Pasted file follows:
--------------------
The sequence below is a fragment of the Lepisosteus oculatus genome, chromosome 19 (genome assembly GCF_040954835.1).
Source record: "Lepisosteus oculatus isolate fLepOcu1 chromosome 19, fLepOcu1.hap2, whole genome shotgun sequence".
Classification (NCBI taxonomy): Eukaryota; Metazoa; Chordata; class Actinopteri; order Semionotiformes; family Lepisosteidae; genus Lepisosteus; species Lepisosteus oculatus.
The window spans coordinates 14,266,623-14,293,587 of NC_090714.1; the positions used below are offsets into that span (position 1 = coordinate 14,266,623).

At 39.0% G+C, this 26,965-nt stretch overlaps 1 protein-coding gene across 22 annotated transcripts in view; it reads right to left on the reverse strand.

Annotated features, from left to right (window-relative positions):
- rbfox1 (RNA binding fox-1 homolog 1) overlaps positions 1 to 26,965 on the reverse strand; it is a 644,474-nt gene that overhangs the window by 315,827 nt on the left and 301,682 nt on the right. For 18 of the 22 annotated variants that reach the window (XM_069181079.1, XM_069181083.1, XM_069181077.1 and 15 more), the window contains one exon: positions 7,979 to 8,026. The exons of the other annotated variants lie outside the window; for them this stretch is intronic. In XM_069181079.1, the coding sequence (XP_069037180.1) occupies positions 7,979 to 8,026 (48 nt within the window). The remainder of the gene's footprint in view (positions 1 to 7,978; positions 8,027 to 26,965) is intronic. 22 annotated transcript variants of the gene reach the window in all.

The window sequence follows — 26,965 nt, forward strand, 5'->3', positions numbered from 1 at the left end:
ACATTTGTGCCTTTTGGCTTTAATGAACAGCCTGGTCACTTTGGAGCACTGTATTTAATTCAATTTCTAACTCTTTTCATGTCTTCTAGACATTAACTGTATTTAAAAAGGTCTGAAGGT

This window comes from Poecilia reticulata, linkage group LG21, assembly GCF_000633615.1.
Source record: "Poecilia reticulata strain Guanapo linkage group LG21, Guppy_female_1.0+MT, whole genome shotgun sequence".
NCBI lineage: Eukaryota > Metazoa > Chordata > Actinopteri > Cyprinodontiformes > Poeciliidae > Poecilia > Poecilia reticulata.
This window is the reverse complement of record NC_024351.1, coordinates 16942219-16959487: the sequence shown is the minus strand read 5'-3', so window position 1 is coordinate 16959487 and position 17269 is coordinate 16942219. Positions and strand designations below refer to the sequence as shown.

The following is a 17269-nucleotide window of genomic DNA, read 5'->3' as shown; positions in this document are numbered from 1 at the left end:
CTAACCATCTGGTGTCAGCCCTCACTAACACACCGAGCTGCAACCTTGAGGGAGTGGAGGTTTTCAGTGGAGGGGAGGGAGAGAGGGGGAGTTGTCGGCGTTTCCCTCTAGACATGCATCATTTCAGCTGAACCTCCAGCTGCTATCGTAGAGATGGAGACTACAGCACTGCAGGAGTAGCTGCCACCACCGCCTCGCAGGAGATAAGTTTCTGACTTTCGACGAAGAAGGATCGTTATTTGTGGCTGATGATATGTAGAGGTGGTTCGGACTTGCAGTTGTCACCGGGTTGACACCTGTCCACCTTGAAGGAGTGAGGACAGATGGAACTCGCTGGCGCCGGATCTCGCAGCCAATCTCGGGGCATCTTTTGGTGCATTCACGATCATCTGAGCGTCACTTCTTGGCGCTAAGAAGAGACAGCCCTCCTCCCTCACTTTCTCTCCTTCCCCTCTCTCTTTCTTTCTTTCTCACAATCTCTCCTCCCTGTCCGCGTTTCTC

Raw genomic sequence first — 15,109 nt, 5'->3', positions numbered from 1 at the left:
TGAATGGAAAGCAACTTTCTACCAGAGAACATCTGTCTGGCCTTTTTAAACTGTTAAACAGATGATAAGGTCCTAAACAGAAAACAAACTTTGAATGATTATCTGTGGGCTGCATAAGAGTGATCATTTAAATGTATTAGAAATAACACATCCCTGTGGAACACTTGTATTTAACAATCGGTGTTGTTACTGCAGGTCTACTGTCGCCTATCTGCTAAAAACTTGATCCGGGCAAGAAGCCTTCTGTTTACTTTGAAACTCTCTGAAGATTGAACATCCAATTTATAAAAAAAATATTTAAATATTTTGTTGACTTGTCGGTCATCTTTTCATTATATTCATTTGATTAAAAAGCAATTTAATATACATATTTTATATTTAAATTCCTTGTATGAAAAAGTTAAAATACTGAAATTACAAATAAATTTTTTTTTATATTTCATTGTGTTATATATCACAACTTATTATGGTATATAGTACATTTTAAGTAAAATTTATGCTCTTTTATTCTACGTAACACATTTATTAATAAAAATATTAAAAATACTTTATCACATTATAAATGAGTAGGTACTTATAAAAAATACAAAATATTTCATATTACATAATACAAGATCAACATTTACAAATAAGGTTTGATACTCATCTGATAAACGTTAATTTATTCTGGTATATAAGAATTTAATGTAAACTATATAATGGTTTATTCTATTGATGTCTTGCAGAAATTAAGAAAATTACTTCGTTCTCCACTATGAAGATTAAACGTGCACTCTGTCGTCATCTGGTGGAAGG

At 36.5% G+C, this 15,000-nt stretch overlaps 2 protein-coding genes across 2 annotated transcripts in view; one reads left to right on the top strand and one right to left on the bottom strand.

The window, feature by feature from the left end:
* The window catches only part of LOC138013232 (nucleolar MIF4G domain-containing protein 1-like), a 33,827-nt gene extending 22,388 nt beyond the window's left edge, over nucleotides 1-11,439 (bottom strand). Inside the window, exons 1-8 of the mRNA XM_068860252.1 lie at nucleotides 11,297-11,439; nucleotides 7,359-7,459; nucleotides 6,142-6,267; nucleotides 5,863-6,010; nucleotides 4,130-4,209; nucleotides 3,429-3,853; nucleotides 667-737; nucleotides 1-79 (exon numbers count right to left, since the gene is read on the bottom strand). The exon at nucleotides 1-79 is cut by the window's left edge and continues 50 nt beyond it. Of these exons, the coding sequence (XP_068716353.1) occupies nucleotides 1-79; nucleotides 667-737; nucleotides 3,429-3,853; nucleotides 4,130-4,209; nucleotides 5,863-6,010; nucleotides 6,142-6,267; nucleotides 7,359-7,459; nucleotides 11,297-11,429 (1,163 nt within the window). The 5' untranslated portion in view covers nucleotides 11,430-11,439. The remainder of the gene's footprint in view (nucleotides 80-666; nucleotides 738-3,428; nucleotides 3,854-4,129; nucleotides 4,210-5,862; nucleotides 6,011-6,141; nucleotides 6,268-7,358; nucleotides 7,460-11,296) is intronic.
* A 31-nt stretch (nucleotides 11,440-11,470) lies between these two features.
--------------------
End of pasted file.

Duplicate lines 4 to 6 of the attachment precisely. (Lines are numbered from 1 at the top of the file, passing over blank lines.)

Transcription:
The window spans coordinates 14,266,623-14,293,587 of NC_090714.1; the positions used below are offsets into that span (position 1 = coordinate 14,266,623).

At 39.0% G+C, this 26,965-nt stretch overlaps 1 protein-coding gene across 22 annotated transcripts in view; it reads right to left on the reverse strand.

Annotated features, from left to right (window-relative positions):